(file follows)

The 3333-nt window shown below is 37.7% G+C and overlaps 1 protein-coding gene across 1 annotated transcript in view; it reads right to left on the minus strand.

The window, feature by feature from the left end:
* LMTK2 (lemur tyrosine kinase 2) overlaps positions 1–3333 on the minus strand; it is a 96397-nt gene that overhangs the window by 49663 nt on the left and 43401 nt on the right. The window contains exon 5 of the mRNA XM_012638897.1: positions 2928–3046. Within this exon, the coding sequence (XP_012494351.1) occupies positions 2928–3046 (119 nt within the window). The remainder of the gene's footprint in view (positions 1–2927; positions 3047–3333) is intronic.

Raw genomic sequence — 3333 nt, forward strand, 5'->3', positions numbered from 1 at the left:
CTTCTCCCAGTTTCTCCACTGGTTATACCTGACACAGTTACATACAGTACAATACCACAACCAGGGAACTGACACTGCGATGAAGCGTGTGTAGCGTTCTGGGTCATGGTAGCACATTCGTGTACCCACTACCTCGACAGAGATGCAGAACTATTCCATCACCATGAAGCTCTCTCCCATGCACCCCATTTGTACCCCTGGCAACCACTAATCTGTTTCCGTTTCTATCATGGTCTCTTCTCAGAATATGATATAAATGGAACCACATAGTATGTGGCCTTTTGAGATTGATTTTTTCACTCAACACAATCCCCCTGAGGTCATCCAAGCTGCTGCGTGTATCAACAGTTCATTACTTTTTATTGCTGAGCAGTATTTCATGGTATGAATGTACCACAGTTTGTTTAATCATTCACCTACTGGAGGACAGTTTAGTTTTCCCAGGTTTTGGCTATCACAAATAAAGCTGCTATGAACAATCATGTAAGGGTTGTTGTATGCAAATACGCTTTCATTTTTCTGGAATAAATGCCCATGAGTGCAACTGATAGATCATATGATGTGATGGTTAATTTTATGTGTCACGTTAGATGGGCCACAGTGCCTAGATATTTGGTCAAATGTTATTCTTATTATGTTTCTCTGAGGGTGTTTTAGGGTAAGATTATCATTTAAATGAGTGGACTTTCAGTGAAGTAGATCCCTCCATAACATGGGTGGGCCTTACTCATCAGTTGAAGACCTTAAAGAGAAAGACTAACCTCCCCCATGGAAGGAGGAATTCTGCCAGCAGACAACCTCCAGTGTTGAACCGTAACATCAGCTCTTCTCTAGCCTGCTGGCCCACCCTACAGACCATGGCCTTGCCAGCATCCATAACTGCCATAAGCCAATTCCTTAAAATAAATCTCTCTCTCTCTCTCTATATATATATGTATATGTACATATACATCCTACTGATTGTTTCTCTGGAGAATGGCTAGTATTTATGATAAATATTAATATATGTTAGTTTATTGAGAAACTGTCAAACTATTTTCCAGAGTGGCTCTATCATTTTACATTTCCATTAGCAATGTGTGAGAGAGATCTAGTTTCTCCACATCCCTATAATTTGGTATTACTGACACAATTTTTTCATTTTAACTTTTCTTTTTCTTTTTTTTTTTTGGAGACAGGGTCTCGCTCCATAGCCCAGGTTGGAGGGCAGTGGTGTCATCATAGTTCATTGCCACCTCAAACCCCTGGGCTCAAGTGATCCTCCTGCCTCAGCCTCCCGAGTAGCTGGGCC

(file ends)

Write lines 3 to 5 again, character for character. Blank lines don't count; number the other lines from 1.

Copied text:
* LMTK2 (lemur tyrosine kinase 2) overlaps positions 1–3333 on the minus strand; it is a 96397-nt gene that overhangs the window by 49663 nt on the left and 43401 nt on the right. The window contains exon 5 of the mRNA XM_012638897.1: positions 2928–3046. Within this exon, the coding sequence (XP_012494351.1) occupies positions 2928–3046 (119 nt within the window). The remainder of the gene's footprint in view (positions 1–2927; positions 3047–3333) is intronic.

Raw genomic sequence — 3333 nt, forward strand, 5'->3', positions numbered from 1 at the left:
CTTCTCCCAGTTTCTCCACTGGTTATACCTGACACAGTTACATACAGTACAATACCACAACCAGGGAACTGACACTGCGATGAAGCGTGTGTAGCGTTCTGGGTCATGGTAGCACATTCGTGTACCCACTACCTCGACAGAGATGCAGAACTATTCCATCACCATGAAGCTCTCTCCCATGCACCCCATTTGTACCCCTGGCAACCACTAATCTGTTTCCGTTTCTATCATGGTCTCTTCTCAGAATATGATATAAATGGAACCACATAGTATGTGGCCTTTTGAGATTGATTTTTTCACTCAACACAATCCCCCTGAGGTCATCCAAGCTGCTGCGTGTATCAACAGTTCATTACTTTTTATTGCTGAGCAGTATTTCATGGTATGAATGTACCACAGTTTGTTTAATCATTCACCTACTGGAGGACAGTTTAGTTTTCCCAGGTTTTGGCTATCACAAATAAAGCTGCTATGAACAATCATGTAAGGGTTGTTGTATGCAAATACGCTTTCATTTTTCTGGAATAAATGCCCATGAGTGCAACTGATAGATCATATGATGTGATGGTTAATTTTATGTGTCACGTTAGATGGGCCACAGTGCCTAGATATTTGGTCAAATGTTATTCTTATTATGTTTCTCTGAGGGTGTTTTAGGGTAAGATTATCATTTAAATGAGTGGACTTTCAGTGAAGTAGATCCCTCCATAACATGGGTGGGCCTTACTCATCAGTTGAAGACCTTAAAGAGAAAGACTAACCTCCCCCATGGAAGGAGGAATTCTGCCAGCAGACAACCTCCAGTGTTGAACCGTAACATCAGCTCTTCTCTAGCCTGCTGGCCCACCCTACAGACCATGGCCTTGCCAGCATCCATAACTGCCATAAGCCAATTCCTTAAAATAAATCTCTCTCTCTCTCTCTATATATATATGTATATGTACATATACATCCTACTGATTGTTTCTCTGGAGAATGGCTAGTATTTATGATAAATATTAATATATGTTAGTTTATTGAGAAACTGTCAAACTATTTTCCAGAGTGGCTCTATCATTTTACATTTCCATTAGCAATGTGTGAGAGAGATCTAGTTTCTCCACATCCCTATAATTTGGTATTACTGACACAATTTTTTCATTTTAACTTTTCTTTTTCTTTTTTTTTTTTGGAGACAGGGTCTCGCTCCATAGCCCAGGTTGGAGGGCAGTGGTGTCATCATAGTTCATTGCCACCTCAAACCCCTGGGCTCAAGTGATCCTCCTGCCTCAGCCTCCCGAGTAGCTGGGCC